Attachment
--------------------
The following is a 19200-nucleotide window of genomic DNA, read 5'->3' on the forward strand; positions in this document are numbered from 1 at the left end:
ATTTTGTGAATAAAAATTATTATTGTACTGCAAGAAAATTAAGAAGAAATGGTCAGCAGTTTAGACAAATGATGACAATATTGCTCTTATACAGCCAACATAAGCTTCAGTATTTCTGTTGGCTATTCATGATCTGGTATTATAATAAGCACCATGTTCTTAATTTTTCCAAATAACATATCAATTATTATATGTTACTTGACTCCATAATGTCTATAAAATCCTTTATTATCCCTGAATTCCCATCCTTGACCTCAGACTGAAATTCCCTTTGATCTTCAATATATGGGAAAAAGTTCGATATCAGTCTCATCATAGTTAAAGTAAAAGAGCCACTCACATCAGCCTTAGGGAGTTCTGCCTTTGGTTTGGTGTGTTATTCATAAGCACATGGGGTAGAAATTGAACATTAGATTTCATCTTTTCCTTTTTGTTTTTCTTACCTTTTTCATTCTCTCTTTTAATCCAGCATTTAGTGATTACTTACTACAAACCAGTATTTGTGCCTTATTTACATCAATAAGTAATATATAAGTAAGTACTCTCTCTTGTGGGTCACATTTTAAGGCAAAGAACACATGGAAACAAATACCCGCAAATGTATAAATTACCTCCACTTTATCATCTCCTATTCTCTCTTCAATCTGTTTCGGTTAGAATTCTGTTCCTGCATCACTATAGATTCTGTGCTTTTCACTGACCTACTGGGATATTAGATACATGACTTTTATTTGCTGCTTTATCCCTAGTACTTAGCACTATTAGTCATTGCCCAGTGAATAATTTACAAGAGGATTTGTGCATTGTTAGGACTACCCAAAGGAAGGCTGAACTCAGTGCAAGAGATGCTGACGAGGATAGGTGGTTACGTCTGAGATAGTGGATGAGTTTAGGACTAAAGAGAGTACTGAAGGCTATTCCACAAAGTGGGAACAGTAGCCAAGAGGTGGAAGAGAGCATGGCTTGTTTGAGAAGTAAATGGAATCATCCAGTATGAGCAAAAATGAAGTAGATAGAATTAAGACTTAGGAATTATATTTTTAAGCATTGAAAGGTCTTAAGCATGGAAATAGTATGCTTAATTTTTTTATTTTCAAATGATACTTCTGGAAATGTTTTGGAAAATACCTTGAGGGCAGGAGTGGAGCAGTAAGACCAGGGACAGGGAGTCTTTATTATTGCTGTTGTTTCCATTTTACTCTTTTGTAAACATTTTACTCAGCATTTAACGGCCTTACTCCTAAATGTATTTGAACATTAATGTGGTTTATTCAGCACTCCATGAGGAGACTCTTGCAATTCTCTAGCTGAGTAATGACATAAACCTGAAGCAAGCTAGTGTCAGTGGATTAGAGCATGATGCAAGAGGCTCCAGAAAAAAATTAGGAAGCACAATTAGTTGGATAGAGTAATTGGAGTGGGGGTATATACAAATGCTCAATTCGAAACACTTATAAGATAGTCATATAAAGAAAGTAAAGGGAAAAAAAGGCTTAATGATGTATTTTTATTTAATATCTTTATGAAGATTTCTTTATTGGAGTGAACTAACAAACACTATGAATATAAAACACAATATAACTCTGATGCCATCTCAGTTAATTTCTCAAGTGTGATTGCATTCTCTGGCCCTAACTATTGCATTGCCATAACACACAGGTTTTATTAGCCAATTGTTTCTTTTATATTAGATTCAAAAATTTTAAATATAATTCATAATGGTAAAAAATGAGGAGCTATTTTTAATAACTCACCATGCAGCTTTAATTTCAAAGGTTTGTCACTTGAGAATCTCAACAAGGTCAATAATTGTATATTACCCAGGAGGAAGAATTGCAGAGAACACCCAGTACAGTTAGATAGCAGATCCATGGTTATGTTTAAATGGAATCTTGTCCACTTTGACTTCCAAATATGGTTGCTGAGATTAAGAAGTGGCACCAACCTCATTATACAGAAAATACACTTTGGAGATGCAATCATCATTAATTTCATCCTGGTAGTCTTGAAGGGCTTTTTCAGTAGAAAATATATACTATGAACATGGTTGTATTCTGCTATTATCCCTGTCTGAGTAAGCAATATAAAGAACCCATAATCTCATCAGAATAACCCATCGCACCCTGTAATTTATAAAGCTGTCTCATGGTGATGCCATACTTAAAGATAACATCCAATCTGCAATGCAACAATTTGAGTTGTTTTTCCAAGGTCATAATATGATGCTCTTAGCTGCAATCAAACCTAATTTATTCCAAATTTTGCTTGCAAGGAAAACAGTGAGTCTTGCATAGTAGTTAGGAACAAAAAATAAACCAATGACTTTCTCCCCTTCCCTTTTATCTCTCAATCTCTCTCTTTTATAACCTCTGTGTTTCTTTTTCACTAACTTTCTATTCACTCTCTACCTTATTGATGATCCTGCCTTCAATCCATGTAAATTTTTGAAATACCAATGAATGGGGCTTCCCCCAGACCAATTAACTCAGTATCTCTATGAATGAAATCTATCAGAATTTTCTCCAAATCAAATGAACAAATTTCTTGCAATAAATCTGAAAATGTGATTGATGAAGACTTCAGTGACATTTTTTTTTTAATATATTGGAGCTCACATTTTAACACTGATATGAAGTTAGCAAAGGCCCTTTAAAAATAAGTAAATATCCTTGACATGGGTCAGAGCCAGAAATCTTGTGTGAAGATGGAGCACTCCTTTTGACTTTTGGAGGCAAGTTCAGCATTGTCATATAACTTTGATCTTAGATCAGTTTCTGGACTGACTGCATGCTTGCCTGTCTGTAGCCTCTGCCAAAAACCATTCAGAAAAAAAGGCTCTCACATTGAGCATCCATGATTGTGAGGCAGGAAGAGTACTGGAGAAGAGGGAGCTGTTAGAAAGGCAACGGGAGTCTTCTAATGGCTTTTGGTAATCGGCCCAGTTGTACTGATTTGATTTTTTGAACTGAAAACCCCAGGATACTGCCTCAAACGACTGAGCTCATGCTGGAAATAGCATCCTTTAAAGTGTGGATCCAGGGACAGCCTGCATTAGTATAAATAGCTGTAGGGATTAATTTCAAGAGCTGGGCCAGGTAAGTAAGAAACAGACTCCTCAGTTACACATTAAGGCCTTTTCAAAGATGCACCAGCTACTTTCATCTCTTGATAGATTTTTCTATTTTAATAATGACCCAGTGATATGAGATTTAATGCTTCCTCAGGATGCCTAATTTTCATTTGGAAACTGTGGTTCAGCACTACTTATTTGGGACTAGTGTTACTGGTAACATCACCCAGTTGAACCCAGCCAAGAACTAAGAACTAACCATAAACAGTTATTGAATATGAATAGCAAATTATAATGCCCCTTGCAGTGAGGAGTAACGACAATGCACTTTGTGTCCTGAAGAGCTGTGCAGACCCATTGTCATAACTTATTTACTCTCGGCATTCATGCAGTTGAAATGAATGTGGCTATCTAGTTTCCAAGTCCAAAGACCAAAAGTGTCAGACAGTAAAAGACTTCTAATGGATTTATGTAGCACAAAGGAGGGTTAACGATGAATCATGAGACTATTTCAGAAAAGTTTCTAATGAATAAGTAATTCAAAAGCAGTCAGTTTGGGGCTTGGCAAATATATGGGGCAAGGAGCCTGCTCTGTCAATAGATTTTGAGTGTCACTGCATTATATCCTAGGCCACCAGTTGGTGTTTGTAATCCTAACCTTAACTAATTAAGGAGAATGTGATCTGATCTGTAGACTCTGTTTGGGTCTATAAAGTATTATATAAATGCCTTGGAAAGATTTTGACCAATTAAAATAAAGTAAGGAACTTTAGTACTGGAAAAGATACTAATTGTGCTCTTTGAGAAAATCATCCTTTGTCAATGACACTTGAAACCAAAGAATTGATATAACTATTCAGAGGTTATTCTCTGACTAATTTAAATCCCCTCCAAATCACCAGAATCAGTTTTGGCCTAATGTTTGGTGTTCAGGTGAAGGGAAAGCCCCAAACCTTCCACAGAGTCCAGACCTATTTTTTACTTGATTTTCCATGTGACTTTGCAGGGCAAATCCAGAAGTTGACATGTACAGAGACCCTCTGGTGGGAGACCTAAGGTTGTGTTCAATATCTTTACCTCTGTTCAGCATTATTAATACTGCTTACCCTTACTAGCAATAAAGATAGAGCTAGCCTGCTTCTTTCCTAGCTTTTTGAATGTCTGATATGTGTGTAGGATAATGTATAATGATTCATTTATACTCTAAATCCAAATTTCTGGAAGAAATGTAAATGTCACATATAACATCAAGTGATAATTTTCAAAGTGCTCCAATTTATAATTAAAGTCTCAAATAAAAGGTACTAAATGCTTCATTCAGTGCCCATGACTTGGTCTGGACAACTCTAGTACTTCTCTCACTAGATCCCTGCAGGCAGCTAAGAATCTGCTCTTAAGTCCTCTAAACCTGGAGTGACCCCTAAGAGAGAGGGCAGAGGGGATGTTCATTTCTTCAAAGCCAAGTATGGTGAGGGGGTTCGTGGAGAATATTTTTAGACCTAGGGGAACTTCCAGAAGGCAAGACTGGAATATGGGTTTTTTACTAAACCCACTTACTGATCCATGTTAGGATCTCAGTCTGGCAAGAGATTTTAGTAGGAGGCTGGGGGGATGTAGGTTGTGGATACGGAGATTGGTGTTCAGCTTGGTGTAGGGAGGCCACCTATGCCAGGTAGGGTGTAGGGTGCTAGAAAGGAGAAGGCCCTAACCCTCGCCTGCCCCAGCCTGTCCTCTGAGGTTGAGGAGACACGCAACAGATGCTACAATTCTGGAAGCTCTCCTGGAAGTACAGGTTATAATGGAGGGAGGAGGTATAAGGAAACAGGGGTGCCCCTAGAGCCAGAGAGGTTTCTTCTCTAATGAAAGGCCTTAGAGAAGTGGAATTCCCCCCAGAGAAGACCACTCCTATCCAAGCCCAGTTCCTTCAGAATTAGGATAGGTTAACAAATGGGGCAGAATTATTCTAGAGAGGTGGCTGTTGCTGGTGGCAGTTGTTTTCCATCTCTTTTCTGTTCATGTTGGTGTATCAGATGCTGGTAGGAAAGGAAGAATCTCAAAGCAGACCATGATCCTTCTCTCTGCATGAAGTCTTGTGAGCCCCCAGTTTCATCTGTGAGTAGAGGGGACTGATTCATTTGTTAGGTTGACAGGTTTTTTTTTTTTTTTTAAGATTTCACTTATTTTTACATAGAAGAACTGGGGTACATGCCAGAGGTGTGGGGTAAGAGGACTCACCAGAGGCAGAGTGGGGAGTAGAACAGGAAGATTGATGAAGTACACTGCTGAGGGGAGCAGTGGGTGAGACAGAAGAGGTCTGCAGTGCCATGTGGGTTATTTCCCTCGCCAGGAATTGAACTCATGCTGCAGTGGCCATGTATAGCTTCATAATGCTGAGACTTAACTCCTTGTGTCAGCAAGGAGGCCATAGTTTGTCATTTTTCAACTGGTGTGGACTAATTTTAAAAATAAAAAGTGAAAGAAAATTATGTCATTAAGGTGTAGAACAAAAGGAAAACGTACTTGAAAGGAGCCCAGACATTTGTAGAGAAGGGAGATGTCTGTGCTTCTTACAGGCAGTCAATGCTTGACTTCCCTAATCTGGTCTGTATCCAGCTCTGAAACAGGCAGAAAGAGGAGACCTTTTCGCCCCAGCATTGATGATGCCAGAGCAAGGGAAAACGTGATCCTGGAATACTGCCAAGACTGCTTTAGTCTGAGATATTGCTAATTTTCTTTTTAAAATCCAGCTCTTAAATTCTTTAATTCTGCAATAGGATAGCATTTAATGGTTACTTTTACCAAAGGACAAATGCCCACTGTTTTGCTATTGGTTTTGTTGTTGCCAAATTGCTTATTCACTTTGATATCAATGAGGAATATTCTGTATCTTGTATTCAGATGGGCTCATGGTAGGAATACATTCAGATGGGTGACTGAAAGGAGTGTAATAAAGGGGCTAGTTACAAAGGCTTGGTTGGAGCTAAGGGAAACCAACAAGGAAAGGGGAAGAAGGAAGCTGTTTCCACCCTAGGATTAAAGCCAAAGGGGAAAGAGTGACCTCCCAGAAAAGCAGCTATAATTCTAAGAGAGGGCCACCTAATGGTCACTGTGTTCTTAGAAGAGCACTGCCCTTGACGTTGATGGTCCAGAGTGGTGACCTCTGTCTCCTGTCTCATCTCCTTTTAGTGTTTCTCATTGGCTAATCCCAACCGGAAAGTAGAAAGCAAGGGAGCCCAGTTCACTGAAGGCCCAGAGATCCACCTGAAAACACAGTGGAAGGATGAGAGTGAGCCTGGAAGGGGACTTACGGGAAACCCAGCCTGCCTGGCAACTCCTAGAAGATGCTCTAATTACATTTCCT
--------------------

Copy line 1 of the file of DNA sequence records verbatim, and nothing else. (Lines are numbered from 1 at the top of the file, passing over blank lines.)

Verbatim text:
The following is a 19200-nucleotide window of genomic DNA, read 5'->3' on the forward strand; positions in this document are numbered from 1 at the left end: